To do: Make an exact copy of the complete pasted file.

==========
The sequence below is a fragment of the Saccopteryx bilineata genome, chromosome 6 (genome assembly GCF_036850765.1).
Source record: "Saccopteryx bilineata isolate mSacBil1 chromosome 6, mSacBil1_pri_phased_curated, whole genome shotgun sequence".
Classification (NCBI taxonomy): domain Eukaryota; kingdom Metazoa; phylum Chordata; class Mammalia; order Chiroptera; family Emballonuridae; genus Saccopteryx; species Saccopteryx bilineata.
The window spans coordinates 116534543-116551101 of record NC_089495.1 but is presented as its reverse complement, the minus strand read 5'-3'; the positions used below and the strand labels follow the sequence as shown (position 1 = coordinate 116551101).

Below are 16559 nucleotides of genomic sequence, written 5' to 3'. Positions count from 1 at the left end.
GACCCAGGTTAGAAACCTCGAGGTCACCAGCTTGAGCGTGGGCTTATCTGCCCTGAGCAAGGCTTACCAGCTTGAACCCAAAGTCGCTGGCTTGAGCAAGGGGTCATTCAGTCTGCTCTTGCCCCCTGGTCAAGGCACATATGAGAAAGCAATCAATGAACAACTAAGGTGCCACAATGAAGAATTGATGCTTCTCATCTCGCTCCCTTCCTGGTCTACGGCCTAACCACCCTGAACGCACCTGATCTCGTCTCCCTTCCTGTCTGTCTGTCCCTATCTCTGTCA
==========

The sequence below is a fragment of the Saccopteryx bilineata genome, chromosome 6 (genome assembly GCF_036850765.1).
Source record: "Saccopteryx bilineata isolate mSacBil1 chromosome 6, mSacBil1_pri_phased_curated, whole genome shotgun sequence".
Classification (NCBI taxonomy): domain Eukaryota; kingdom Metazoa; phylum Chordata; class Mammalia; order Chiroptera; family Emballonuridae; genus Saccopteryx; species Saccopteryx bilineata.
The window spans coordinates 116534543-116551101 of record NC_089495.1 but is presented as its reverse complement, the minus strand read 5'-3'; the positions used below and the strand labels follow the sequence as shown (position 1 = coordinate 116551101).

Below are 16559 nucleotides of genomic sequence, written 5' to 3'. Positions count from 1 at the left end.
GACCCAGGTTAGAAACCTCGAGGTCACCAGCTTGAGCGTGGGCTTATCTGCCCTGAGCAAGGCTTACCAGCTTGAACCCAAAGTCGCTGGCTTGAGCAAGGGGTCATTCAGTCTGCTCTTGCCCCCTGGTCAAGGCACATATGAGAAAGCAATCAATGAACAACTAAGGTGCCACAATGAAGAATTGATGCTTCTCATCTCGCTCCCTTCCTGGTCTACGGCCTAACCACCCTGAACGCACCTGATCTCGTCTCCCTTCCTGTCTGTCTGTCCCTATCTCTGTCA